“In 1969, Roberta Price headed west with a camera to document the newly forming communes in New Mexico and Colorado. As Roberta describes, “The more the Vietnam War got worse and the protests got worse, the more we kept thinking about the West and the freedom of the West and the ability to experiment in the West.” Traveling on a fellowship from State University of New York, at the age of 22, she and her partner at the time, David Perkins, visited communes including Drop City, New Buffalo, and Reality Construction Company. The two eventually ended up moving to Libre, a commune in the Huerfano Valley of Colorado, where they lived for seven years.
At the time there was concern about how these communities were being portrayed by the media. Although major news reporters were kept away from the communes, Roberta and David were let into a lot of places – many of which they found through the Whole Earth Catalog and word of mouth. Roberta decided not to publish her photographs at the time, because of her concern that too much exposure could have negative impacts on the commune movement. Instead she chose to leave her life back East, build a home at Libre, and continue taking photographs.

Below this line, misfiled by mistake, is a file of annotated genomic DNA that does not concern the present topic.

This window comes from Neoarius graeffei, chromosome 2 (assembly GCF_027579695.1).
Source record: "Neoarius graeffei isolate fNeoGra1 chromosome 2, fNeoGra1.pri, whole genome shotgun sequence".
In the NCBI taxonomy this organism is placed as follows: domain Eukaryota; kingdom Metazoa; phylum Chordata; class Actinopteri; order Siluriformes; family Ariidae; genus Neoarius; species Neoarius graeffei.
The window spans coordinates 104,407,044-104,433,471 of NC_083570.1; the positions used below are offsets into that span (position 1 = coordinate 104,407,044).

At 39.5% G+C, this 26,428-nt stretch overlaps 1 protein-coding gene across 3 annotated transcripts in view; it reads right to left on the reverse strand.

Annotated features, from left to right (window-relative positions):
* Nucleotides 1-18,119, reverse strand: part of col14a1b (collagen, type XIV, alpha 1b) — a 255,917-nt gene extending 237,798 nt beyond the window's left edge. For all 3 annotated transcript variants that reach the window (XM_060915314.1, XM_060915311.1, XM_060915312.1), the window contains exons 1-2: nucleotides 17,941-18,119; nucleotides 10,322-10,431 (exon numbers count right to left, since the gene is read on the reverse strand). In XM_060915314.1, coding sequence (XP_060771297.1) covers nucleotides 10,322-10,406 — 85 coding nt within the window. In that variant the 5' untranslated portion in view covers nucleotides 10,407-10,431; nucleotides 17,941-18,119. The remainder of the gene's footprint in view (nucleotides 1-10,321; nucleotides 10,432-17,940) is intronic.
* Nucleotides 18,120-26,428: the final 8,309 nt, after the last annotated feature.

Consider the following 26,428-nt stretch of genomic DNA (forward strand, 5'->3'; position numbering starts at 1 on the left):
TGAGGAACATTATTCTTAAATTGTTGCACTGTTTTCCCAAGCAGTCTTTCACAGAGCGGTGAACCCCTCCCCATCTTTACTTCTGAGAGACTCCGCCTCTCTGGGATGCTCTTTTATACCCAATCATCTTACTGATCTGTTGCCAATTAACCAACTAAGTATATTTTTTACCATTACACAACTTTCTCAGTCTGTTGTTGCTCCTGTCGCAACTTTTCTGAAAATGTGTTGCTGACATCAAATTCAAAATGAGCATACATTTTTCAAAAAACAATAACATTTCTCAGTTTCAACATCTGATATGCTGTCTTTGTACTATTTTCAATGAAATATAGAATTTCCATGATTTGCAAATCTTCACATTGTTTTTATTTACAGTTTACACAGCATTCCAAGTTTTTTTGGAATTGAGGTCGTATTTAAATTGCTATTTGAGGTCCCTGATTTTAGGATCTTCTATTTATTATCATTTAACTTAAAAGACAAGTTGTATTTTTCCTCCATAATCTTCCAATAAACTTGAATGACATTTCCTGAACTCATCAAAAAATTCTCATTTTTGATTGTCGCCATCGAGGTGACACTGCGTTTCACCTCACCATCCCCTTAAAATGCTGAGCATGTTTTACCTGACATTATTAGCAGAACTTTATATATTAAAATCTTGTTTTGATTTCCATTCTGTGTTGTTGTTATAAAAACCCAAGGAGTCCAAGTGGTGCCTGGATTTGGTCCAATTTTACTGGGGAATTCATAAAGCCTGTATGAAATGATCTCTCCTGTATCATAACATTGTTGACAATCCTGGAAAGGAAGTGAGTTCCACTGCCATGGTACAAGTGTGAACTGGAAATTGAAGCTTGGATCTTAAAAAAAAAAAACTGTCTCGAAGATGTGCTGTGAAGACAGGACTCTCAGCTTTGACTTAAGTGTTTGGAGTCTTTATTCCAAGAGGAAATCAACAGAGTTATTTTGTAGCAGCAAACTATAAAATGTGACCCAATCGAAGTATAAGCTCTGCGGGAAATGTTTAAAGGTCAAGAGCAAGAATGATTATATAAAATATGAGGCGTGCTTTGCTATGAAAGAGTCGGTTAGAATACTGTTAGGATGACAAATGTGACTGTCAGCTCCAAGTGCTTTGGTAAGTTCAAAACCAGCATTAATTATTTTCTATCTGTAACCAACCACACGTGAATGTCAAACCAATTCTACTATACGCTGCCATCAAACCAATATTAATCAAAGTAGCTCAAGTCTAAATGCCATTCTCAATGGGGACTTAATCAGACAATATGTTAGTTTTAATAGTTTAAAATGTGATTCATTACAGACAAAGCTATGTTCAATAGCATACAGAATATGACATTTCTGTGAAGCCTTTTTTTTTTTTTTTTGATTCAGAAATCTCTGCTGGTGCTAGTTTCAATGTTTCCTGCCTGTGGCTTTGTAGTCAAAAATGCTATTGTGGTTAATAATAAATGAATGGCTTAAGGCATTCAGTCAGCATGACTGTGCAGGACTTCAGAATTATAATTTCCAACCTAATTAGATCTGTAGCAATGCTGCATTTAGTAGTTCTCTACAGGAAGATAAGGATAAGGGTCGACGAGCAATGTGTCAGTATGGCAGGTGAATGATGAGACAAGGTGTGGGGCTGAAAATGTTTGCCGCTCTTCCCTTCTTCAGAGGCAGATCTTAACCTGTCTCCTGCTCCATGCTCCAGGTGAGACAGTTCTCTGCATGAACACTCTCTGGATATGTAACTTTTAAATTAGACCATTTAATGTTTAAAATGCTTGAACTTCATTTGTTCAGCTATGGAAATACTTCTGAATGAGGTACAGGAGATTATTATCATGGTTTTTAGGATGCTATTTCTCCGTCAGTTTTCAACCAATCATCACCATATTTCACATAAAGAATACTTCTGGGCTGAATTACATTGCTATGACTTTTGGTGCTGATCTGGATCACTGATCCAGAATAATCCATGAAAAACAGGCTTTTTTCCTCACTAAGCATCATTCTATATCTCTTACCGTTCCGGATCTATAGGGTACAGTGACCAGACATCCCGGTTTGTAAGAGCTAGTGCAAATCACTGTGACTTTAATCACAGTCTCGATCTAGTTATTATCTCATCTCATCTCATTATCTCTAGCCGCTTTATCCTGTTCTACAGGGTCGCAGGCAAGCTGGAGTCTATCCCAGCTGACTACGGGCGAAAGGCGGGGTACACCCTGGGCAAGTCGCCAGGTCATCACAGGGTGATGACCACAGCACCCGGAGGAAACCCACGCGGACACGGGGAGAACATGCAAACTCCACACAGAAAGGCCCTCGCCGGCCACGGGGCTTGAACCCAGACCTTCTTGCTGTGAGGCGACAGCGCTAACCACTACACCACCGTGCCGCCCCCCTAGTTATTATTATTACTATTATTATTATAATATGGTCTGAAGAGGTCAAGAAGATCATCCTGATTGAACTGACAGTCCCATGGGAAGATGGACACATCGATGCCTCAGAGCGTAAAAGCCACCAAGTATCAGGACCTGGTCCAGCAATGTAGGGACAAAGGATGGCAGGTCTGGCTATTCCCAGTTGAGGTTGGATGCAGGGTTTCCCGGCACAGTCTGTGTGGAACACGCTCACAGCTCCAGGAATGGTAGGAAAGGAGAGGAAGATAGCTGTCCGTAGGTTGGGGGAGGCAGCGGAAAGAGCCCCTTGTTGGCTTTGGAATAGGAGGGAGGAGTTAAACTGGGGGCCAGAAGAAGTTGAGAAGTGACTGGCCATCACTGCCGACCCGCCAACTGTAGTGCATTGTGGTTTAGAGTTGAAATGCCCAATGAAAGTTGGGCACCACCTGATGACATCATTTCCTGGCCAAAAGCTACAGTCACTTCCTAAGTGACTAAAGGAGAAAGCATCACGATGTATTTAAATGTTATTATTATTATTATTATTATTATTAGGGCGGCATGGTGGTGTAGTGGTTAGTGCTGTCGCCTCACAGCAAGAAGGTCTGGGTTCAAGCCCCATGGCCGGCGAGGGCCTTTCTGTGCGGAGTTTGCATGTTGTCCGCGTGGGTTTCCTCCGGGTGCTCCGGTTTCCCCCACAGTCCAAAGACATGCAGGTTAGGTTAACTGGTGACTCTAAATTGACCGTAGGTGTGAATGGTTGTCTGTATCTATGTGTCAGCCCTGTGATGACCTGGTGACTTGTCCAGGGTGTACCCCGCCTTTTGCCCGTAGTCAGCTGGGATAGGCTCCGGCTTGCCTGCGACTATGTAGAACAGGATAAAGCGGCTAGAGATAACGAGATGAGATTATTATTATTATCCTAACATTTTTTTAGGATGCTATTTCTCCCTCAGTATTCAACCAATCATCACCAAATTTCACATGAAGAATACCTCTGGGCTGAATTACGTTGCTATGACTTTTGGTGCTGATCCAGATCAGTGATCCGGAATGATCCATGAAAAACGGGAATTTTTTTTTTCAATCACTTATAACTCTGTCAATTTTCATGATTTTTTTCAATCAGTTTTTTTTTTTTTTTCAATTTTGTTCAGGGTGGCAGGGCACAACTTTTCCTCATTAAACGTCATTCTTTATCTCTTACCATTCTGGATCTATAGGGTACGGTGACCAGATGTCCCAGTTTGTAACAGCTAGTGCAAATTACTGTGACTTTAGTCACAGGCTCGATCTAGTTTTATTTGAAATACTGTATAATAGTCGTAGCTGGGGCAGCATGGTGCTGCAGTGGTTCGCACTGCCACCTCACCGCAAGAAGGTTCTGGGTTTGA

It wasn’t until 2004 that Roberta published her first work, Huerfano: A Memoir of Life in the Counterculture, about her communal experiences during the 70s. Across the Great Divide: A Photo Chronicle of the Counterculture is Roberta’s latest photography book. In discussing the collection, her hope is that “people will be looking at it across the divide of time, across the divide of culture, across the divide of all the knowledge of what’s happened since that time.” – Patty Fung for The Kitchen Sisters
Thanks Nicholas for the link.